Watching Life Get Reversed in Murder to Mercy: The Cynthia Brown Story
Everyone knows or is related to someone who has been arrested, convicted or incarcerated at some point. Are they really guilty? Are they being railroaded by a system that is systematically designed against people of color? Are they unjustly given ridiculous sentences simply because they happen to be in the wrong state with the wrong jury and judge presiding over their case?
In 2004, 16-year-old Cyntoia Denise Brown was arrested in Nashville, Tennessee, for murdering a 43-year-old man who picked her up for sex. Tried as an adult and sentenced to life in prison, this doc shows the complexity of a child who was the product of three generations of violence against women in her biological family. However, in 2019, after nearly 10 years of legal complexities, Tennessee’s Governor Bill Haslam granted her request for clemency. The decision came as a result of a slow shift in state legislation regarding a change in juvenile sentencing laws and having seen evidence of Cyntoia’ maturity, education, and good behavior as a prisoner.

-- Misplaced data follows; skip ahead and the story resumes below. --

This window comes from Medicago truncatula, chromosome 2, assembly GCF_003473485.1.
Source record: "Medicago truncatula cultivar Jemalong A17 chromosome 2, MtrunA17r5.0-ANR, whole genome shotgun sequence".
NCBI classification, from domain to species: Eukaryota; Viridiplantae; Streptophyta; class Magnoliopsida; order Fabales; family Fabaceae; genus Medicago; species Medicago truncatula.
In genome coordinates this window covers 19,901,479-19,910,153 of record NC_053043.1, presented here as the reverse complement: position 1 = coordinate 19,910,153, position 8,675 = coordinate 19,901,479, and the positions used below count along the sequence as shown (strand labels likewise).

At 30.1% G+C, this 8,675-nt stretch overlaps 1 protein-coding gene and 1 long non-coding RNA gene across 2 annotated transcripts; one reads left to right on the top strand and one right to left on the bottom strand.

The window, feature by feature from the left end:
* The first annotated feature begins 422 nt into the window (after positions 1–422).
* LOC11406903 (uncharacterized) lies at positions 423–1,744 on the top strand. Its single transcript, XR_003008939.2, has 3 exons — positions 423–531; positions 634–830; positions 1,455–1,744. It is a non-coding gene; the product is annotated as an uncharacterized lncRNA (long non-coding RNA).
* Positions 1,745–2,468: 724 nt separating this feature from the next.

Directed and produced by Daniel H. Birman, edited and produced by Megan E. Chao, Murder to Mercy: The Cyntoia Brown Story provides a chronological ride through the turbulent life of this troubled young teen right up through her jailhouse rehab back into society. Watching how this young lady didn’t have a chance from the time she was born into a family with their own issues ranging from poverty to systemic racism in a state that would allow a ridiculously harsh sentence to a teen was difficult to watch. Even though she self admittedly committed the crime, it becomes apparent that it was self-defense and that her sentence was obscene.
As intriguing as this story is, the first chapter of the doc drags a bit and eventually picks up toward the last chapter when we see how folks ranging from the deceased man’s family to her biological Mom showed up for Cyntoia as character witnesses. However, the documentary only briefly touches the part of her life that Brown-Long credits with her peace today. That ‘peace’ she refers to would be her relationship with who she refers to “amazing husband” Jamie Long, who goes by J. Long.
This doc made me appreciate the freedom and joy I take for granted on a daily basis as a woman of color in America. Murder to Mercy: The Cyntoia Brown Story is currently streaming on Netflix.